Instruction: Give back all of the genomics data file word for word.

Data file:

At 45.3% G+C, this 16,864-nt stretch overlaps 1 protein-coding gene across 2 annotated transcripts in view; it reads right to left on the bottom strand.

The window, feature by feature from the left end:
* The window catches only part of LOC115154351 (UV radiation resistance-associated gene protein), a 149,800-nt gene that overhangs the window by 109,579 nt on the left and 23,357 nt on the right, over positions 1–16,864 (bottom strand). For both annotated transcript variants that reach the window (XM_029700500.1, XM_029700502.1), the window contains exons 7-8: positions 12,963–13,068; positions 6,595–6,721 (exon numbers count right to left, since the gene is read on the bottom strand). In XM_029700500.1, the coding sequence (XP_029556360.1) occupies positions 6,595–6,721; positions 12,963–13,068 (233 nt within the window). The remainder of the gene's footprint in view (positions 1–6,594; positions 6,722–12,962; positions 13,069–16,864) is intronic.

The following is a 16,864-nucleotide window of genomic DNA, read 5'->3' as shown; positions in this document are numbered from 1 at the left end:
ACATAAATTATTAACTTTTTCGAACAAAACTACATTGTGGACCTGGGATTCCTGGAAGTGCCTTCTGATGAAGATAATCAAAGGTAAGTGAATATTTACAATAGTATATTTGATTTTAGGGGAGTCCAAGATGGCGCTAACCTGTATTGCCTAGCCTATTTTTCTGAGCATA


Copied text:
At 45.3% G+C, this 16,864-nt stretch overlaps 1 protein-coding gene across 2 annotated transcripts in view; it reads right to left on the bottom strand.

The window, feature by feature from the left end:
* The window catches only part of LOC115154351 (UV radiation resistance-associated gene protein), a 149,800-nt gene that overhangs the window by 109,579 nt on the left and 23,357 nt on the right, over positions 1–16,864 (bottom strand). For both annotated transcript variants that reach the window (XM_029700500.1, XM_029700502.1), the window contains exons 7-8: positions 12,963–13,068; positions 6,595–6,721 (exon numbers count right to left, since the gene is read on the bottom strand). In XM_029700500.1, the coding sequence (XP_029556360.1) occupies positions 6,595–6,721; positions 12,963–13,068 (233 nt within the window). The remainder of the gene's footprint in view (positions 1–6,594; positions 6,722–12,962; positions 13,069–16,864) is intronic.

The following is a 16,864-nucleotide window of genomic DNA, read 5'->3' as shown; positions in this document are numbered from 1 at the left end:
ACATAAATTATTAACTTTTTCGAACAAAACTACATTGTGGACCTGGGATTCCTGGAAGTGCCTTCTGATGAAGATAATCAAAGGTAAGTGAATATTTACAATAGTATATTTGATTTTAGGGGAGTCCAAGATGGCGCTAACCTGTATTGCCTAGCCTATTTTTCTGAGCATA